None had quite the package of potential that Ford had. It's a shame he could never fully realize all his skills had to offer.
Spring football in the Big East kicks off March 16. Here's a breakdown of three issues facing each program heading into the spring:

CINCINNATI
Spring practice starts: March 17
Spring game: April 24
What to watch:

  • Building depth: New coach Butch Jones said this is the biggest key for the spring. The Bearcats have a lot of top-flight players with starting experience back, like Zach Collaros, Armon Binns, Isaiah Pead and JK Schaffer. But there's a lot of youth and inexperience in potential backup roles, especially at positions like offensive line, linebacker and receiver. All slates are clean with the new coaching staff, and the spring will be a time when new names can emerge in key roles.
  • Defensive line retooling: Jones will switch back to the 4-3 after a year in the 3-4 scheme. Both starting defensive ends from last year are gone, but the smallish line was overpowered at times near the end of the season anyway. Derek Wolfe should be a fixture inside, Dan Giordano, Brandon Mills and John Hughes step into more prominent roles. Jones will have to decide whether to make Walter Stewart a defensive end or keep him at outside linebacker. The Bearcats could use a little more strength and bulk up front against the bigger Big East offensive lines.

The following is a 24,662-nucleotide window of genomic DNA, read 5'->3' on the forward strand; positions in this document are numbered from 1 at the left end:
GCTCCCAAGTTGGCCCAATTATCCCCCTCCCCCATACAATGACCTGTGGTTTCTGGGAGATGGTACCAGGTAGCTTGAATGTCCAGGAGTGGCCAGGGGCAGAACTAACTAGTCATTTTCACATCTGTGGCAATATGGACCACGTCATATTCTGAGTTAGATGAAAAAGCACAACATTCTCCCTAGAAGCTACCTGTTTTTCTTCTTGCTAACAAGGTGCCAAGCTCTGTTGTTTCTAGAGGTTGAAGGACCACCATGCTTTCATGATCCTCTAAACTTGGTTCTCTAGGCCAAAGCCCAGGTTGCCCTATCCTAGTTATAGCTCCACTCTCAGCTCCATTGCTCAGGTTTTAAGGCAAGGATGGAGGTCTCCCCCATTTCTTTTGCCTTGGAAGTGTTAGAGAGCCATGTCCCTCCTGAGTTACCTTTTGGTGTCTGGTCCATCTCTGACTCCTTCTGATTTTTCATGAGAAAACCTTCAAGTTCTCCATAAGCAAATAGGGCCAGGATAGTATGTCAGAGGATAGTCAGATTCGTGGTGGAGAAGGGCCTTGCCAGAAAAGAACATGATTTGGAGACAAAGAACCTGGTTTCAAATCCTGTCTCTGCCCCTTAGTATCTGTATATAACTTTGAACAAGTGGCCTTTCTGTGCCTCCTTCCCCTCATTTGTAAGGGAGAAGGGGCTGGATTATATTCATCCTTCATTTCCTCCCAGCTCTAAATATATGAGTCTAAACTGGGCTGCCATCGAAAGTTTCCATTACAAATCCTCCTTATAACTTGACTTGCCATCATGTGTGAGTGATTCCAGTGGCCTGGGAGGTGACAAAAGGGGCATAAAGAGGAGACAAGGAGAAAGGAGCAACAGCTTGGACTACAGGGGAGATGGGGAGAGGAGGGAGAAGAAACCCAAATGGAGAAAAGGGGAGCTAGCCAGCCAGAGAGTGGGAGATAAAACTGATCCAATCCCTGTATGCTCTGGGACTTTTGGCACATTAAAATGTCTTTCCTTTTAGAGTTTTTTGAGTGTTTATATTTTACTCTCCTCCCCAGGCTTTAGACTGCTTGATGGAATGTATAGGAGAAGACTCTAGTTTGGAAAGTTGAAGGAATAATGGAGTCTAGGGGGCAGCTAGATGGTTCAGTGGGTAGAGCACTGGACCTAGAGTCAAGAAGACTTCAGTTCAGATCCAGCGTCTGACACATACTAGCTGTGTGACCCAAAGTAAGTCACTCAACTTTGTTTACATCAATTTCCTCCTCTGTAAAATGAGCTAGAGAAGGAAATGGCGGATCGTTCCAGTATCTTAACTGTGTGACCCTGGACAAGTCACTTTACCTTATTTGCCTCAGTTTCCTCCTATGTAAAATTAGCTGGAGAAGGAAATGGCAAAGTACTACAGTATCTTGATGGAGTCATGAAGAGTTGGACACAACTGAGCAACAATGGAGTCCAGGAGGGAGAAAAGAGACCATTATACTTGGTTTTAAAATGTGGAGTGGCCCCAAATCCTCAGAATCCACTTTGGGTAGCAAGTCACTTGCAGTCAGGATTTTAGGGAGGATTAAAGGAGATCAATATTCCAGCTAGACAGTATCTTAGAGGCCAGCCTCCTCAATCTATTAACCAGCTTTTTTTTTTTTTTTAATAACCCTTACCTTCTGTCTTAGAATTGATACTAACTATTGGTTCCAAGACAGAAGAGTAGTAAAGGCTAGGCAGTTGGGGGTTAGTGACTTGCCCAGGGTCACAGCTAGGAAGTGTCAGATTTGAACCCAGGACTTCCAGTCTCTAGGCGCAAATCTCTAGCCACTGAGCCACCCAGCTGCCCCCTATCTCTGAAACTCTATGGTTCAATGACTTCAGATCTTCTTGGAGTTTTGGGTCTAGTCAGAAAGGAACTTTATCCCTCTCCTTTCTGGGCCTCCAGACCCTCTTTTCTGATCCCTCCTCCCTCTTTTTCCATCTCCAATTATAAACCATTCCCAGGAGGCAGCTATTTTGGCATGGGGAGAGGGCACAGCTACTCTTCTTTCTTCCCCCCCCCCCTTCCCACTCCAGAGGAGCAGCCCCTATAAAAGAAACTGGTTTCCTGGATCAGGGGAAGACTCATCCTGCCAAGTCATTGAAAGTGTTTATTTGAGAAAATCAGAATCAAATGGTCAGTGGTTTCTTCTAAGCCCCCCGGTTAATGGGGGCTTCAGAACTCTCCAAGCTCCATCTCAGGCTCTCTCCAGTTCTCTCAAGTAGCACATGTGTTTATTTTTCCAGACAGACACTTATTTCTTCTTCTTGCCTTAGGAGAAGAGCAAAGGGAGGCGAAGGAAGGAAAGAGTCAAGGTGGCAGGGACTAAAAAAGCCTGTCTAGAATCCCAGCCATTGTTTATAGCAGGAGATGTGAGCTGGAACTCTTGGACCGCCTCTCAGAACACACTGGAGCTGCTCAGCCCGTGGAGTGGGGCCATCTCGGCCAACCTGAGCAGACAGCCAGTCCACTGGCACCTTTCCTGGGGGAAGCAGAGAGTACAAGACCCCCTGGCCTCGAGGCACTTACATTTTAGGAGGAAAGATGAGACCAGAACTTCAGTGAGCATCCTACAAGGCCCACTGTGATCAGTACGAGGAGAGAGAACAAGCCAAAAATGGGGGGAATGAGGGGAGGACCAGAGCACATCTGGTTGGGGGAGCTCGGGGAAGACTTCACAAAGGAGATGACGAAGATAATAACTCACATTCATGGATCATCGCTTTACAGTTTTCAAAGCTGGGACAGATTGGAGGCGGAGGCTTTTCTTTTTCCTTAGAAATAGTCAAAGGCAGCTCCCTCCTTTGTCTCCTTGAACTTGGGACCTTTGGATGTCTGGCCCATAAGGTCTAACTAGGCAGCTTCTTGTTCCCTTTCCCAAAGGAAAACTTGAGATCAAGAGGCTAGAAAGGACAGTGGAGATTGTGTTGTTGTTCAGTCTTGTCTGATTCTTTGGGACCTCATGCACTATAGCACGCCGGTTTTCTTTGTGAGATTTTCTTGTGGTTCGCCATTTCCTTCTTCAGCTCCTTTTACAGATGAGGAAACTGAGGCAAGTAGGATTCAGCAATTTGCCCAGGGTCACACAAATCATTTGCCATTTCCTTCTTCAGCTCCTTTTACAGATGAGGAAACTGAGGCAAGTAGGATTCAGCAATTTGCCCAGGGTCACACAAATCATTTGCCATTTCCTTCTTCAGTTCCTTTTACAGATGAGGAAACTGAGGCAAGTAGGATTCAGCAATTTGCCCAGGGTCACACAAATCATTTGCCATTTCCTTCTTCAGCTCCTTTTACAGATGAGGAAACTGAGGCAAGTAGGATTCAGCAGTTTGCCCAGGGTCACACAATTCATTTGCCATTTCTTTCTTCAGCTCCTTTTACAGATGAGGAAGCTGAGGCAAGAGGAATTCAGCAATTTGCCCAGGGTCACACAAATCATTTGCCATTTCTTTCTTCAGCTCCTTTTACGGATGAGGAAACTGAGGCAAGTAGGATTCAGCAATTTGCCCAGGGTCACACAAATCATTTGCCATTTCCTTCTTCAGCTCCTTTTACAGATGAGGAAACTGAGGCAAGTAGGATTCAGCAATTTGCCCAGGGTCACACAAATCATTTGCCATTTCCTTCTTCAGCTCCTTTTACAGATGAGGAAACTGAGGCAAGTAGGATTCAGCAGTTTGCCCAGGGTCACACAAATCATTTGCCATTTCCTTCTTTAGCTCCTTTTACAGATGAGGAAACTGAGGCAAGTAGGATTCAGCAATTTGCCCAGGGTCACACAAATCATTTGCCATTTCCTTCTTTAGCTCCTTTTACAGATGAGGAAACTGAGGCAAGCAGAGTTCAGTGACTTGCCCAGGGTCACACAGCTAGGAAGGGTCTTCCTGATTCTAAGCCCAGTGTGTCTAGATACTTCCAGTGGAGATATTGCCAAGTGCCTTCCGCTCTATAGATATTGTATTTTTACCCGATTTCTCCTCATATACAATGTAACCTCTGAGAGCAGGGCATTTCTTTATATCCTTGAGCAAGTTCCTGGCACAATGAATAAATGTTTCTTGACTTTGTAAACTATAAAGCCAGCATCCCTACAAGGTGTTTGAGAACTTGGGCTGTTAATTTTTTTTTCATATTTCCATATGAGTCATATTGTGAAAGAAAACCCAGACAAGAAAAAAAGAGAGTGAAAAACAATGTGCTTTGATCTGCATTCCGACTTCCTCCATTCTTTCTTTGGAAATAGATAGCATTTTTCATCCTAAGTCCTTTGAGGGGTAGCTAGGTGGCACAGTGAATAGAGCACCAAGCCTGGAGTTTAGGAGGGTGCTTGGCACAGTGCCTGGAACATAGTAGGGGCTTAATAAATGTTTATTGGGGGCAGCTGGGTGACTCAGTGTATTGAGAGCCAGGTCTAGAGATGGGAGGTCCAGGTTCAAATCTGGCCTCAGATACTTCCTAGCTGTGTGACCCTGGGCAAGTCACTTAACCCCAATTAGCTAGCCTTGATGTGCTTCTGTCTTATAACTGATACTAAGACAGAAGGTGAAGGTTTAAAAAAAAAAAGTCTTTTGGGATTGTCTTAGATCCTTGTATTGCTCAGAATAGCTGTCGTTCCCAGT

• Vidal's arrival: USC transfer Vidal Hazelton is eligible after sitting out last year. He reputedly dominated practices last season, and now he'll get to go full time with the first string. A lot of people will be watching closely to see how he and Collaros connect during the spring. A big year by Hazelton will lessen the loss of star wideout Mardy Gilyard and could keep Cincinnati as the Big East's best offense.
CONNECTICUT
Spring practice starts: March 16
Spring game: April 17
What to watch: